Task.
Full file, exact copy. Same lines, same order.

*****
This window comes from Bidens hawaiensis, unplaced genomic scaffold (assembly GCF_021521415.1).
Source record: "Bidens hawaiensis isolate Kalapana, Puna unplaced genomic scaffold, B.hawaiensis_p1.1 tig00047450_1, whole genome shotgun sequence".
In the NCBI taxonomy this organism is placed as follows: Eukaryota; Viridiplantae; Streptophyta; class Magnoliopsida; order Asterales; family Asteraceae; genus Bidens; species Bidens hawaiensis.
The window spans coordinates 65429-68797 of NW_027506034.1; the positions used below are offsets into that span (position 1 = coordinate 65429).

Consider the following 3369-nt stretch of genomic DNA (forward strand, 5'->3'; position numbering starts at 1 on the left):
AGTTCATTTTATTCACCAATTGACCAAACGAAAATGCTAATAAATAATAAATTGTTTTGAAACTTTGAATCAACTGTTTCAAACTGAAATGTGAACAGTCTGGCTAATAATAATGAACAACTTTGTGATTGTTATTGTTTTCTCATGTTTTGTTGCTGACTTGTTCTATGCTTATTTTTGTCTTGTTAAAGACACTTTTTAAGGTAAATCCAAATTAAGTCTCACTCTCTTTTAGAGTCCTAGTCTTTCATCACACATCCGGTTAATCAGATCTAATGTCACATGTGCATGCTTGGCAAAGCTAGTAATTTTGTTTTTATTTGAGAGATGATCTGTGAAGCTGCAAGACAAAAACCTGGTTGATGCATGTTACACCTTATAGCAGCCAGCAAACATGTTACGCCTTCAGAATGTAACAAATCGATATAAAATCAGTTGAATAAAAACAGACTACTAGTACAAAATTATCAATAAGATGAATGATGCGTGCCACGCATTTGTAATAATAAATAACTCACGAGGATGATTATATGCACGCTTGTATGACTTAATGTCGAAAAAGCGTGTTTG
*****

This window comes from Bidens hawaiensis, unplaced genomic scaffold (assembly GCF_021521415.1).
Source record: "Bidens hawaiensis isolate Kalapana, Puna unplaced genomic scaffold, B.hawaiensis_p1.1 tig00047450_1, whole genome shotgun sequence".
In the NCBI taxonomy this organism is placed as follows: Eukaryota; Viridiplantae; Streptophyta; class Magnoliopsida; order Asterales; family Asteraceae; genus Bidens; species Bidens hawaiensis.
The window spans coordinates 65429-68797 of NW_027506034.1; the positions used below are offsets into that span (position 1 = coordinate 65429).

Consider the following 3369-nt stretch of genomic DNA (forward strand, 5'->3'; position numbering starts at 1 on the left):
AGTTCATTTTATTCACCAATTGACCAAACGAAAATGCTAATAAATAATAAATTGTTTTGAAACTTTGAATCAACTGTTTCAAACTGAAATGTGAACAGTCTGGCTAATAATAATGAACAACTTTGTGATTGTTATTGTTTTCTCATGTTTTGTTGCTGACTTGTTCTATGCTTATTTTTGTCTTGTTAAAGACACTTTTTAAGGTAAATCCAAATTAAGTCTCACTCTCTTTTAGAGTCCTAGTCTTTCATCACACATCCGGTTAATCAGATCTAATGTCACATGTGCATGCTTGGCAAAGCTAGTAATTTTGTTTTTATTTGAGAGATGATCTGTGAAGCTGCAAGACAAAAACCTGGTTGATGCATGTTACACCTTATAGCAGCCAGCAAACATGTTACGCCTTCAGAATGTAACAAATCGATATAAAATCAGTTGAATAAAAACAGACTACTAGTACAAAATTATCAATAAGATGAATGATGCGTGCCACGCATTTGTAATAATAAATAACTCACGAGGATGATTATATGCACGCTTGTATGACTTAATGTCGAAAAAGCGTGTTTG